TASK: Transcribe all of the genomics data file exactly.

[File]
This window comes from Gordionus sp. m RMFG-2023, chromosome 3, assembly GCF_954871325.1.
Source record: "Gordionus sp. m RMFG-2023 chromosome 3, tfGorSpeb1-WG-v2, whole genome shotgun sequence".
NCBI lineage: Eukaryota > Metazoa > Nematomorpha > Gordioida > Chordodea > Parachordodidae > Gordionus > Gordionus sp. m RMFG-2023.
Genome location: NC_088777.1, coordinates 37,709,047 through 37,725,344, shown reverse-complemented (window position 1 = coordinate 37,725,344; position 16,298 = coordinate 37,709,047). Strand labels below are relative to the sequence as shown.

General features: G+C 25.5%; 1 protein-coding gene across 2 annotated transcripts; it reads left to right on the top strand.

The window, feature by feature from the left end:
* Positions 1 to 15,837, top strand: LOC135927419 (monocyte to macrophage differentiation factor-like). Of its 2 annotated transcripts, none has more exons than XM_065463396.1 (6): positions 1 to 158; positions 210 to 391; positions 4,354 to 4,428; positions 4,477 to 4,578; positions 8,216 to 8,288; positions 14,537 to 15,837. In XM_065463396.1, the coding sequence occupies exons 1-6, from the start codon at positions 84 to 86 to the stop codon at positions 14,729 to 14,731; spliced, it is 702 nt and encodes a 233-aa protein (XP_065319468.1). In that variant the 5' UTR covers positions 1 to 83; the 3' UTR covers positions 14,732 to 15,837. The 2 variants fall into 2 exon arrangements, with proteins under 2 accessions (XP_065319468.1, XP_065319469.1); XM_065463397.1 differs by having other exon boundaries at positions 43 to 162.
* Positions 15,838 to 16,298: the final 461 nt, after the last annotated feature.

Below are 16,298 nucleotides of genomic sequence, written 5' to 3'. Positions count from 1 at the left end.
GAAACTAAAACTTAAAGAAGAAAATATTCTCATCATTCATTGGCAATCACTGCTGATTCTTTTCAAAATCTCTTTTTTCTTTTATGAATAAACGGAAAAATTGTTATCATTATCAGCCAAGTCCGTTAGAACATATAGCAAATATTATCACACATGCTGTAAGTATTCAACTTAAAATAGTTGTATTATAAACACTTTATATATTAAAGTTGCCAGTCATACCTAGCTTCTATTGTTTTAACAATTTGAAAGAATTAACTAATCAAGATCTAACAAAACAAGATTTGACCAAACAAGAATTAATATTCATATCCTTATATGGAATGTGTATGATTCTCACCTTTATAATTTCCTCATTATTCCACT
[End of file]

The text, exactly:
This window comes from Gordionus sp. m RMFG-2023, chromosome 3, assembly GCF_954871325.1.
Source record: "Gordionus sp. m RMFG-2023 chromosome 3, tfGorSpeb1-WG-v2, whole genome shotgun sequence".
NCBI lineage: Eukaryota > Metazoa > Nematomorpha > Gordioida > Chordodea > Parachordodidae > Gordionus > Gordionus sp. m RMFG-2023.
Genome location: NC_088777.1, coordinates 37,709,047 through 37,725,344, shown reverse-complemented (window position 1 = coordinate 37,725,344; position 16,298 = coordinate 37,709,047). Strand labels below are relative to the sequence as shown.

General features: G+C 25.5%; 1 protein-coding gene across 2 annotated transcripts; it reads left to right on the top strand.

The window, feature by feature from the left end:
* Positions 1 to 15,837, top strand: LOC135927419 (monocyte to macrophage differentiation factor-like). Of its 2 annotated transcripts, none has more exons than XM_065463396.1 (6): positions 1 to 158; positions 210 to 391; positions 4,354 to 4,428; positions 4,477 to 4,578; positions 8,216 to 8,288; positions 14,537 to 15,837. In XM_065463396.1, the coding sequence occupies exons 1-6, from the start codon at positions 84 to 86 to the stop codon at positions 14,729 to 14,731; spliced, it is 702 nt and encodes a 233-aa protein (XP_065319468.1). In that variant the 5' UTR covers positions 1 to 83; the 3' UTR covers positions 14,732 to 15,837. The 2 variants fall into 2 exon arrangements, with proteins under 2 accessions (XP_065319468.1, XP_065319469.1); XM_065463397.1 differs by having other exon boundaries at positions 43 to 162.
* Positions 15,838 to 16,298: the final 461 nt, after the last annotated feature.

Below are 16,298 nucleotides of genomic sequence, written 5' to 3'. Positions count from 1 at the left end.
GAAACTAAAACTTAAAGAAGAAAATATTCTCATCATTCATTGGCAATCACTGCTGATTCTTTTCAAAATCTCTTTTTTCTTTTATGAATAAACGGAAAAATTGTTATCATTATCAGCCAAGTCCGTTAGAACATATAGCAAATATTATCACACATGCTGTAAGTATTCAACTTAAAATAGTTGTATTATAAACACTTTATATATTAAAGTTGCCAGTCATACCTAGCTTCTATTGTTTTAACAATTTGAAAGAATTAACTAATCAAGATCTAACAAAACAAGATTTGACCAAACAAGAATTAATATTCATATCCTTATATGGAATGTGTATGATTCTCACCTTTATAATTTCCTCATTATTCCACT